"We made some adjustments at half-time. They had a couple of new blitzes that we didn't see they were coming with from their previous games this year."
Yates' ankle has been X-rayed, and there are no broken bones. There may be an update on his status tomorrow.
HEELS BOTTLE UP TAYLOR
Tyrod Taylor, who had averaged 93 yards per game and 6.4 yards per carry in his previous two games, was effectively neutralized by the UNC defense. The entire Virginia Tech offense, in fact, was squelched by the Tar Heels until the fourth quarter. At the end of the third quarter, the Hokies had only 10 first downs. They matched their entire output of first downs in the first three quarters in the fourth quarter, finishing with 20 first downs.
"I think our players pressed a little bit late in the ballgame, trying, when the momentum was slipping," Davis said. "Was any of that due to being young and inexperienced? I think there's a certain validity to some of that stuff, but I think some of it is you've got to play one play at a time. I thought the defense played so very well for a long period of time, until they just got worn out."
The key to limiting the Hokies' early was forcing Taylor out of his comfort zone – in effect, forcing him to stay in the pocket. Taylor tossed his first two interceptions of the year, picks by Mark Paschal and Deunta Williams.
Taylor finished with only 35 yards rushing on 12 carries, a 2.9 yard-per-carry average. Taylor was also shaken up late in the game, and was replaced by Sean Glennon, who completed his only attempt of 11 yards.
FIELD POSITION = TERRENCE BROWN
Though the punter, particularly in a loss, is easy to overlook, the Tar Heels enjoyed great first-half field position in large part to Brown's talents. He punted five times for an average of 44.2 yards, and had three punts downed inside the fifteen yard line.
"I think Terrence Brown did a spectacular job as he's done all year long," Davis said. "He is such a gifted kid in his ability to place the football, to keep the ball out of peoples' hands, to down it inside the ten, inside the five, I think that played a huge role with how successful our defense played early in the ballgame."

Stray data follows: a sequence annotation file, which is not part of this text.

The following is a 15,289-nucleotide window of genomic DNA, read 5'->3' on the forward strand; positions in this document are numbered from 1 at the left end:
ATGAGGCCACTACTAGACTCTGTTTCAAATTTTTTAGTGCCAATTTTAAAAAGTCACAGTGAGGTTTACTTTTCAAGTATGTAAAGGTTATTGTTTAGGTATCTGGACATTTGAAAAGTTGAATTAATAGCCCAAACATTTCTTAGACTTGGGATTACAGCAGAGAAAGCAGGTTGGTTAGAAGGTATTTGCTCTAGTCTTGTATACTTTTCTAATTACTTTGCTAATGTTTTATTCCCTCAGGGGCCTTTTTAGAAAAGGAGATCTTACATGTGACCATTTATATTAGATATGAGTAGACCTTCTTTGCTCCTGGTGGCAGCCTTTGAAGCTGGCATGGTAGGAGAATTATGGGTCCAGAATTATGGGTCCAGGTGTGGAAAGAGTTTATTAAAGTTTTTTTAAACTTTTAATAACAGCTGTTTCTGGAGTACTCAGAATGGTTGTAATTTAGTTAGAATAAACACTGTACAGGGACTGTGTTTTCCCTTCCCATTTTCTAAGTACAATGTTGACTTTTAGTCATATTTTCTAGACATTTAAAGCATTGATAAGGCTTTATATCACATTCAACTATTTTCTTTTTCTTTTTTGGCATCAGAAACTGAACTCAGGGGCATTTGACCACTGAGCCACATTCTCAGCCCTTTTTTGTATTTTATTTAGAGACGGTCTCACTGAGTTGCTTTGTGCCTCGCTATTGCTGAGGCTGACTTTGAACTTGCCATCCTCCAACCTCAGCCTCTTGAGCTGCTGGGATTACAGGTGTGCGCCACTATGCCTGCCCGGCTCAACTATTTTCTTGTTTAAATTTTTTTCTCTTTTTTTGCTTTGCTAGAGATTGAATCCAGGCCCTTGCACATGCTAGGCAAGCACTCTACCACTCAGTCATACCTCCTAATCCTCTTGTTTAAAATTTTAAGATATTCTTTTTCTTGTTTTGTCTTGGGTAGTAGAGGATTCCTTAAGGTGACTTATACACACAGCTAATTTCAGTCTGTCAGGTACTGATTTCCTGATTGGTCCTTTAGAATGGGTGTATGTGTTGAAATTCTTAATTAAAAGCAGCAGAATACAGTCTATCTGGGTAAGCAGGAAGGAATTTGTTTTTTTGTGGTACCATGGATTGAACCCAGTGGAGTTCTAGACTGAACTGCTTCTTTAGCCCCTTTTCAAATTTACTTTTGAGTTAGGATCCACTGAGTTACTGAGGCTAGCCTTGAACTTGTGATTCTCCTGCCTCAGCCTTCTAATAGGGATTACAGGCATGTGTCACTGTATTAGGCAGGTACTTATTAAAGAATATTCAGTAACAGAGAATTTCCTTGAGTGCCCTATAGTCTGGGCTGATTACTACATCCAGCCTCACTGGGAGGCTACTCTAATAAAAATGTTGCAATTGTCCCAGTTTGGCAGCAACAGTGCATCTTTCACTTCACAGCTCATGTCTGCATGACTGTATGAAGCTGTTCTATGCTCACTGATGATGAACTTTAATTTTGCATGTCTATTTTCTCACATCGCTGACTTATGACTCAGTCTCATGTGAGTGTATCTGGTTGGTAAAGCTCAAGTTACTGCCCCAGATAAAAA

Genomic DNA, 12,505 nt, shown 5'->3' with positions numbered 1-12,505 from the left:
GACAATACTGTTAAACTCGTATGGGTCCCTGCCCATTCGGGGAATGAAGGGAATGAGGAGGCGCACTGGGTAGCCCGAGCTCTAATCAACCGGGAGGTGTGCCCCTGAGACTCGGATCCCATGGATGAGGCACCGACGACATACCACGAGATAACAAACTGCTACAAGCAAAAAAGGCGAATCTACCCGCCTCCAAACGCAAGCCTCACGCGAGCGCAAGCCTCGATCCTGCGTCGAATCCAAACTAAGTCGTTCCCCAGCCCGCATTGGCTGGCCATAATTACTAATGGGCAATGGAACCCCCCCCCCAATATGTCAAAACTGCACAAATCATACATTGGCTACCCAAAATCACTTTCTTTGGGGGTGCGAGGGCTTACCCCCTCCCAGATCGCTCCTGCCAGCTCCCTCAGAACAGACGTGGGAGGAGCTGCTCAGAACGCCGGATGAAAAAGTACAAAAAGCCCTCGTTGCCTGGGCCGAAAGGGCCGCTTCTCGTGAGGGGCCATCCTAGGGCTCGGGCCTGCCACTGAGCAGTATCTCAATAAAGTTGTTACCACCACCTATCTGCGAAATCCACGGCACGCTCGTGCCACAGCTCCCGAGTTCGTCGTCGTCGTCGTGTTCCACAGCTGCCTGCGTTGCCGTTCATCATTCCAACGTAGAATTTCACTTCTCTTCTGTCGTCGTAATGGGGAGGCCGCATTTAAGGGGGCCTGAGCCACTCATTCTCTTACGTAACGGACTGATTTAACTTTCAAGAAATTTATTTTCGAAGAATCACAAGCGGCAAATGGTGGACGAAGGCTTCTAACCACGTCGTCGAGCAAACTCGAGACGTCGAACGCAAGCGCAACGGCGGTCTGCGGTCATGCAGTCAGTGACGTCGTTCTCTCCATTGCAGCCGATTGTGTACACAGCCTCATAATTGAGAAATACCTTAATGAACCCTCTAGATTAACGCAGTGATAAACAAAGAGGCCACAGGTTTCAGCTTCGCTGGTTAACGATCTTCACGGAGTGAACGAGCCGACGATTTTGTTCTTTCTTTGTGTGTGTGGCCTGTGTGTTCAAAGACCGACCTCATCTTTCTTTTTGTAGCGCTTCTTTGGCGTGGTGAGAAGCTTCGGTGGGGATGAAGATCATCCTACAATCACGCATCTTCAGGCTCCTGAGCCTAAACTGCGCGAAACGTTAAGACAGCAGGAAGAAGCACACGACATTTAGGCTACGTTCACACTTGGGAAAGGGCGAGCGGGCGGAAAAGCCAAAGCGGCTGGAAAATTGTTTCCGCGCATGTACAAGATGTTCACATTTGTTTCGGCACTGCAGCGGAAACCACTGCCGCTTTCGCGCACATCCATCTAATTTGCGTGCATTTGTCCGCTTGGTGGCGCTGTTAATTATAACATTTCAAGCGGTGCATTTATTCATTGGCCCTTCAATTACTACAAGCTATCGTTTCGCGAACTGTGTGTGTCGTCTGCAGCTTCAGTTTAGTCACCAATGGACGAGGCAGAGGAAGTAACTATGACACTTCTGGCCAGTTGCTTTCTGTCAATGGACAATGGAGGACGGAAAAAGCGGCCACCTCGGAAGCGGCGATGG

UNC'S GROUND GAME STILL LACKING
Aside from a single 50-yard run by Greg Little for a touchdown to put the Heels up 17-3, he rushed 17 more times for 21 yards, while Shaun Draughn ran five times for 10 yards. Little and Draughn each committed a fumble.
Butch Davis indicated that there was enough blame to go around for the lack of a ground game.
"We we've got to do a much more effective job blocking at the point of attack," UNC's coach said. "Our offensive line, and our tight ends, and our running backs have got to run where they are supposed to go, we've got to do some work on our running game."
FOSTER GETS TO SHINE
Though it was in a losing cause, Brooks Foster, often playing in the shadows of fellow wide receivers Brandon Tate and Hakeem Nicks, had a very solid game. Foster got involved early on a couple of end-arounds, one which help set up the Tar Heels' first score, a field goal early in the second quarter. Foster had his best game of the year, catching three passes for 52 yards, and rushing three times for 45 yards.
This was a game that the Tar Heels were in a position to win and should have won. While the disappointment of the loss will linger, and the cloud of Yates' injury hangs over the rest of the season, what this game showed was that the Tar Heels still have some growing up to do.